Is your starter really "lacking in something"? Hard to say. I don't recall what hydration Reinhart says to keep the "barm" (I cringe every time I type that) but one would assume his recipe is built around it. But again, if his flour was dryer or less absorbent than yours, the starter will be a little different as well.


So there seems to be, by my reading, a few potential places that would each individually and collectively affect the outcome of your bread.


Which of these postulations is the one that fixes your issue - if any do, perhaps none are the one - at least you'll have a few ideas to mull around and hopefully spark the "aha" moment and we'll soon see beautiful baguettes from you.

Frequent Flyer's picture
Frequent Flyer

I also suspect the issue is the wetness of your final dough and not the starter.  Just add flour or reduce water in the final dough.  I've also experienced a relaxing of the dough when I knead for a long time which makes for a wetter dough.  I'm fairly new at this, so I bow to the experience of others.  I over kneaded tonight and have a wetter than desired dough that is currently proofing.


FF

Renee72's picture
Renee72

I use parchement paper under my loaves.  I shape them, and let them proof on parchment paper, and then they easily slide right on to the baking stone, paper & all.  I will usually remove the paper about half way through baking.  This works very nice for a wet dough!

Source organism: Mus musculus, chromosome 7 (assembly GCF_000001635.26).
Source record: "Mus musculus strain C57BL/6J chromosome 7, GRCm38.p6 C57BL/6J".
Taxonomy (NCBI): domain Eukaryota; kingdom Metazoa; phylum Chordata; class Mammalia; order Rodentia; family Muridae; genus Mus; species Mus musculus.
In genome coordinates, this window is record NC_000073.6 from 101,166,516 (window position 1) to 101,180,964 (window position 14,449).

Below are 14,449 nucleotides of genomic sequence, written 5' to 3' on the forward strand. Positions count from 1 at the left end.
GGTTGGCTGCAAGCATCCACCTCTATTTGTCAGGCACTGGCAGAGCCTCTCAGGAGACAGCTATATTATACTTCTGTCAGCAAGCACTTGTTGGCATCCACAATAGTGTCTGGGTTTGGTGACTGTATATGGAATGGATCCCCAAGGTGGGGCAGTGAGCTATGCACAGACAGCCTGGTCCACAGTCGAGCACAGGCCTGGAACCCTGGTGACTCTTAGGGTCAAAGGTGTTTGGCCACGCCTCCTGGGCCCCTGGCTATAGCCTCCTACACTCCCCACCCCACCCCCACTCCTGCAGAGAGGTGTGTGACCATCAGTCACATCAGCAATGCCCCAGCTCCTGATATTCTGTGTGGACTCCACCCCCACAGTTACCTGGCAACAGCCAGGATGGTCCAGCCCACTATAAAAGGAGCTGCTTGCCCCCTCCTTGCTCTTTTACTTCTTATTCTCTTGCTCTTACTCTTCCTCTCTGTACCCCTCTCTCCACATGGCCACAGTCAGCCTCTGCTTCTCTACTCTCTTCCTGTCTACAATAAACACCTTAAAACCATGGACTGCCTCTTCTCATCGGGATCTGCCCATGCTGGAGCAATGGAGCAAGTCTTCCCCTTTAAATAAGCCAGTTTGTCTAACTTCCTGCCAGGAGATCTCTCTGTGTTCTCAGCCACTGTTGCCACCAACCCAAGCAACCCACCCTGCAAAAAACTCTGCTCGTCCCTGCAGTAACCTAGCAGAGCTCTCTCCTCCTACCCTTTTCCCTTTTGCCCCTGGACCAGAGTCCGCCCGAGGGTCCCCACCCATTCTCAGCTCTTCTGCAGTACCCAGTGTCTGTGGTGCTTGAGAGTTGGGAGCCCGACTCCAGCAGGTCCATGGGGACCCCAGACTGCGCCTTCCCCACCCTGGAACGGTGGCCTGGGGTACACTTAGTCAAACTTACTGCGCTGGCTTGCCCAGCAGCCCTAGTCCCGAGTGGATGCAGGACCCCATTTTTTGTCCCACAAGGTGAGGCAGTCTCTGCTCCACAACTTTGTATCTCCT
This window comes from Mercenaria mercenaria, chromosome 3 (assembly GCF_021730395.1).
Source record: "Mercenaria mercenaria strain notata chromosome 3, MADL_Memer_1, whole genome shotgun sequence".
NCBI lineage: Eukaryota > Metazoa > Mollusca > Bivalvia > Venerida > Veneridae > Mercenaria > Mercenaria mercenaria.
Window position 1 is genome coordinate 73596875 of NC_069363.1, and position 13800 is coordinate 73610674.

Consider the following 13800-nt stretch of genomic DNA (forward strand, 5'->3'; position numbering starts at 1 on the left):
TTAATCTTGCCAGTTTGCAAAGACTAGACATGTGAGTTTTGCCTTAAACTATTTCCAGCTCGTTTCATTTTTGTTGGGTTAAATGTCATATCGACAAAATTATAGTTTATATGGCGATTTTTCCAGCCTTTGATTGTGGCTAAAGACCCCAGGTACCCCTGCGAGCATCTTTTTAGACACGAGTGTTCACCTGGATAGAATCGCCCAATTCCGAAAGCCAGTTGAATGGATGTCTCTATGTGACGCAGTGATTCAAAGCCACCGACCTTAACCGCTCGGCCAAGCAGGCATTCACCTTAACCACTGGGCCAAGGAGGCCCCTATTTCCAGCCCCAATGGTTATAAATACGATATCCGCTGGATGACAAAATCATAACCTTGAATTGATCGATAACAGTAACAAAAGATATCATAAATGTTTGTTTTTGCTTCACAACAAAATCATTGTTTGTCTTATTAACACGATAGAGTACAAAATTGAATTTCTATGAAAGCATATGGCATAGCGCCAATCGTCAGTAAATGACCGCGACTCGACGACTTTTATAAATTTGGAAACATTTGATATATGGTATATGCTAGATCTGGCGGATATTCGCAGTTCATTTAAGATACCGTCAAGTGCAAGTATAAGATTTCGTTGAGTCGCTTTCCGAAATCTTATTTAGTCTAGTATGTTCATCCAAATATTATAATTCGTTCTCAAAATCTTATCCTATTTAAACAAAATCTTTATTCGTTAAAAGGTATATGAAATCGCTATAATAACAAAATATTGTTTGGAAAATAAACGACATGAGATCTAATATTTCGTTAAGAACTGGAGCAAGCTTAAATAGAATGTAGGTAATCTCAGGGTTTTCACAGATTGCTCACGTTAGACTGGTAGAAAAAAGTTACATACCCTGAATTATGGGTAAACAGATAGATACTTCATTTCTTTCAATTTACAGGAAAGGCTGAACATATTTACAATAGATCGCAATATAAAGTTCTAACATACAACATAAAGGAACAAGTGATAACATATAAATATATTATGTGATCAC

As for the starter, it could have something to do with a colder kitchen, due to winter, as stated above.  It could also be that your starter is still a bit young, and will become more active as it matures.  Mine took a while for it to become reliable, and also for it to develope a nice flavor.


Melaine.


 

GaryJ's picture
GaryJ

Hi Carl,


I tend to agree with the comments regarding room/proofing temperature.


I am a sourdough newbie myself and was experiencing the same problems. Your description of the dough being like modeling clay was spot on.


I have since discovered that proofing temperature seems to be fairly critical with wild yeast. With commercial yeast it really doesn't matter what temperature my kitchen is - the dough will still rise fairly rapidly. Not so with the sourdough. My kitchen is not very warm at the best of times so rarely, if ever, reaches temperatures of 80-85F.


I have, however, now set up a simple, but effective, proofing box. I place my covered bowl of dough in a large crockpot along with a small lidded jar of boiling water. I just just refresh the boiling water as necessary to maintain a good temperature within the crockpot. This seems to work very well - It has completely changed the consistency of the dough and the speed of the rise.


I still have some way to go to in achieving a really good sourdough loaf but this was a huge leap forward.


Cheers,


Gary

Carl Bergensis's picture
Carl Bergensis

Temperature was not the issue. I had it at 75 degrees Farenheit.